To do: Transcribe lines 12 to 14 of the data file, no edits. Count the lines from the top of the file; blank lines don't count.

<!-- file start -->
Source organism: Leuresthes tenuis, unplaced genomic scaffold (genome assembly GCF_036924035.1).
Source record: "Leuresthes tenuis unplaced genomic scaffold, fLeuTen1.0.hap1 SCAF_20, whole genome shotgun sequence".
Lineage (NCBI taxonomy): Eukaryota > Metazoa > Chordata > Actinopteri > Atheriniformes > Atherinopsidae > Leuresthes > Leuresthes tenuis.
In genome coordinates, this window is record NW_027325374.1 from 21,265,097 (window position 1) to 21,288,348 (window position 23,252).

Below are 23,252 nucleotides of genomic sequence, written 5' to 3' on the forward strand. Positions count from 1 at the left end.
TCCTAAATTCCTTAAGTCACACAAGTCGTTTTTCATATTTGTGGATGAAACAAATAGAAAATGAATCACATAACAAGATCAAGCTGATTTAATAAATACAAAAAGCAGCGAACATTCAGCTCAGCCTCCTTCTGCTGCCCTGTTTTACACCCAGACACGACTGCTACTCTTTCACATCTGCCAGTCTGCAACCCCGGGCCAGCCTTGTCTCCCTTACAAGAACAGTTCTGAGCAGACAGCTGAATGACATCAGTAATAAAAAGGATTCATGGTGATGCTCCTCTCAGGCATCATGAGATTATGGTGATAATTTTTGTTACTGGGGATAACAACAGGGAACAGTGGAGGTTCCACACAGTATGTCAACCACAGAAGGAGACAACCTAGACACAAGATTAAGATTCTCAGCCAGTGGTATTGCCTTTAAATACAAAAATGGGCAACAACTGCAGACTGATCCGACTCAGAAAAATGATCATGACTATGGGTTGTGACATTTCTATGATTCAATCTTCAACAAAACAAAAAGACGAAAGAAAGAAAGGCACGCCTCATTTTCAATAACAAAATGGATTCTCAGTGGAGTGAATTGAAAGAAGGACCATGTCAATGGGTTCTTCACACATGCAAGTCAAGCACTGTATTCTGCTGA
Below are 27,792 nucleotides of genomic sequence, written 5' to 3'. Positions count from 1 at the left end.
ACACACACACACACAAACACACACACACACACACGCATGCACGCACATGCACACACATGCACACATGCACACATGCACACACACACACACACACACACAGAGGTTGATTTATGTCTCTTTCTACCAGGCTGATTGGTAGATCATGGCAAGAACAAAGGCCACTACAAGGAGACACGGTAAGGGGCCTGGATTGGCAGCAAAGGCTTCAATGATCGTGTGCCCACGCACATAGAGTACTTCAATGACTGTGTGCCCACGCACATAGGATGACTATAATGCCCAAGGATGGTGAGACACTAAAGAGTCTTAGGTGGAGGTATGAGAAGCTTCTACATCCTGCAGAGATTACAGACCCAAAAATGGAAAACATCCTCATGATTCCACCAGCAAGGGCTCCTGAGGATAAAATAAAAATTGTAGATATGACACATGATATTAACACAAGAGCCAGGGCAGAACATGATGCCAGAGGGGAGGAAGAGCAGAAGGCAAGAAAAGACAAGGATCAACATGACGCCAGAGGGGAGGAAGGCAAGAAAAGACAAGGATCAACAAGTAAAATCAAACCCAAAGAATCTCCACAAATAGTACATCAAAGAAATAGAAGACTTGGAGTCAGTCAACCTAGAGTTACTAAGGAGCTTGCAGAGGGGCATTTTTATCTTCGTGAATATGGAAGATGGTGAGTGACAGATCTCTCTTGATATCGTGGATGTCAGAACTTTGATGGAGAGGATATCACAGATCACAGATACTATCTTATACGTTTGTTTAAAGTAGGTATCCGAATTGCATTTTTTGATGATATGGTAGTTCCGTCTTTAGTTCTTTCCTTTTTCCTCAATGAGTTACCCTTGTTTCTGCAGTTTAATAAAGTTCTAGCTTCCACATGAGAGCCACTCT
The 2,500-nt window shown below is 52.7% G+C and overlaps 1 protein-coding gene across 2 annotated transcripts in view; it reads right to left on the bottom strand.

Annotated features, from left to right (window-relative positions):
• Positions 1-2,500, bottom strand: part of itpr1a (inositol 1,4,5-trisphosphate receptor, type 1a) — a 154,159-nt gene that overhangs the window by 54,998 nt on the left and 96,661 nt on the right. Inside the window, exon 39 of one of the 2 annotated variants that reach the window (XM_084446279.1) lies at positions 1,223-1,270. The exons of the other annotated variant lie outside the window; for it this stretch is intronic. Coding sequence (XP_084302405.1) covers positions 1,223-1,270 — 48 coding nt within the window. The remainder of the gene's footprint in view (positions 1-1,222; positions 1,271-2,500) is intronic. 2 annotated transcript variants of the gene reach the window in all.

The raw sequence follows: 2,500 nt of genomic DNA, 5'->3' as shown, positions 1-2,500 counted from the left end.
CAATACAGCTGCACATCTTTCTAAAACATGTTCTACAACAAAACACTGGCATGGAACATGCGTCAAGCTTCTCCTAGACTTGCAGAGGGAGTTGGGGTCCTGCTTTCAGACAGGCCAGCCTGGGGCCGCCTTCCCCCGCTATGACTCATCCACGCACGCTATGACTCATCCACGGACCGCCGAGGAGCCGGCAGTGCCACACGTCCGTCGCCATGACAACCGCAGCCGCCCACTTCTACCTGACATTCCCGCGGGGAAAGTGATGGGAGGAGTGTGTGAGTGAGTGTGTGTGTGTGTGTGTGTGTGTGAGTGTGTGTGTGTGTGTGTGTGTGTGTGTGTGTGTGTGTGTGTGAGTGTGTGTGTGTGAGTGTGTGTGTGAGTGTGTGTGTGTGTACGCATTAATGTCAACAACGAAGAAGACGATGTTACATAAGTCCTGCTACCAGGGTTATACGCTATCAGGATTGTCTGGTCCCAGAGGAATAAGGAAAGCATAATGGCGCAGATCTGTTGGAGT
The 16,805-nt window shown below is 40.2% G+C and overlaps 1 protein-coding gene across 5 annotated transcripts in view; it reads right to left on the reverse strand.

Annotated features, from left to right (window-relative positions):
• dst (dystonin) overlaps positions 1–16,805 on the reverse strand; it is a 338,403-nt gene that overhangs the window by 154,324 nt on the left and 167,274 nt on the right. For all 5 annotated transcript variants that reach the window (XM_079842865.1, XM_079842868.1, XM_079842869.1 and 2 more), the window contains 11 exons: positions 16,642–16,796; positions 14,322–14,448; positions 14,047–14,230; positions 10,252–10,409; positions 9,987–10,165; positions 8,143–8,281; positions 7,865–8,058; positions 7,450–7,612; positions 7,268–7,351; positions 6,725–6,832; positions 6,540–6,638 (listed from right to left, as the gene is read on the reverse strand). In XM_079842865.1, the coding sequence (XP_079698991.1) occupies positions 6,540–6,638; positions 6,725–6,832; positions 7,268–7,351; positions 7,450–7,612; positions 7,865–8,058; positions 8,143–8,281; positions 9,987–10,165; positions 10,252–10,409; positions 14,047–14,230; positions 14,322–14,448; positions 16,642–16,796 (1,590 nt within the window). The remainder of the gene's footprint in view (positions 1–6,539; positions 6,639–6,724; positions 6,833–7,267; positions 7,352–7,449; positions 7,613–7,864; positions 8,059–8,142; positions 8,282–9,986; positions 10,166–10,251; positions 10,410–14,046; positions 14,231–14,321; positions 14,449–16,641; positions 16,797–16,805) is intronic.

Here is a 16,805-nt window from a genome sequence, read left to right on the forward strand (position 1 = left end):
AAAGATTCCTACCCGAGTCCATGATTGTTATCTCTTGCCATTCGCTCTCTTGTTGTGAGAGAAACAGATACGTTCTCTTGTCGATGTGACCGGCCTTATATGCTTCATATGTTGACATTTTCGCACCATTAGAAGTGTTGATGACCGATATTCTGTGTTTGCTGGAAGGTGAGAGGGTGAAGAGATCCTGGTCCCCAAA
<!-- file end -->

The raw sequence follows: 2,500 nt of genomic DNA, 5'->3' as shown, positions 1-2,500 counted from the left end.
CAATACAGCTGCACATCTTTCTAAAACATGTTCTACAACAAAACACTGGCATGGAACATGCGTCAAGCTTCTCCTAGACTTGCAGAGGGAGTTGGGGTCCTGCTTTCAGACAGGCCAGCCTGGGGCCGCCTTCCCCCGCTATGACTCATCCACGCACGCTATGACTCATCCACGGACCGCCGAGGAGCCGGCAGTGCCACACGTCCGTCGCCATGACAACCGCAGCCGCCCACTTCTACCTGACATTCCCGCGGGGAAAGTGATGGGAGGAGTGTGTGAGTGAGTGTGTGTGTGTGTGTGTGTGTGTGAGTGTGTGTGTGTGTGTGTGTGTGTGTGTGTGTGTGTGTGTGTGAGTGTGTGTGTGTGAGTGTGTGTGTGAGTGTGTGTGTGTGTACGCATTAATGTCAACAACGAAGAAGACGATGTTACATAAGTCCTGCTACCAGGGTTATACGCTATCAGGATTGTCTGGTCCCAGAGGAATAAGGAAAGCATAATGGCGCAGATCTGTTGGAGT
The 16,805-nt window shown below is 40.2% G+C and overlaps 1 protein-coding gene across 5 annotated transcripts in view; it reads right to left on the reverse strand.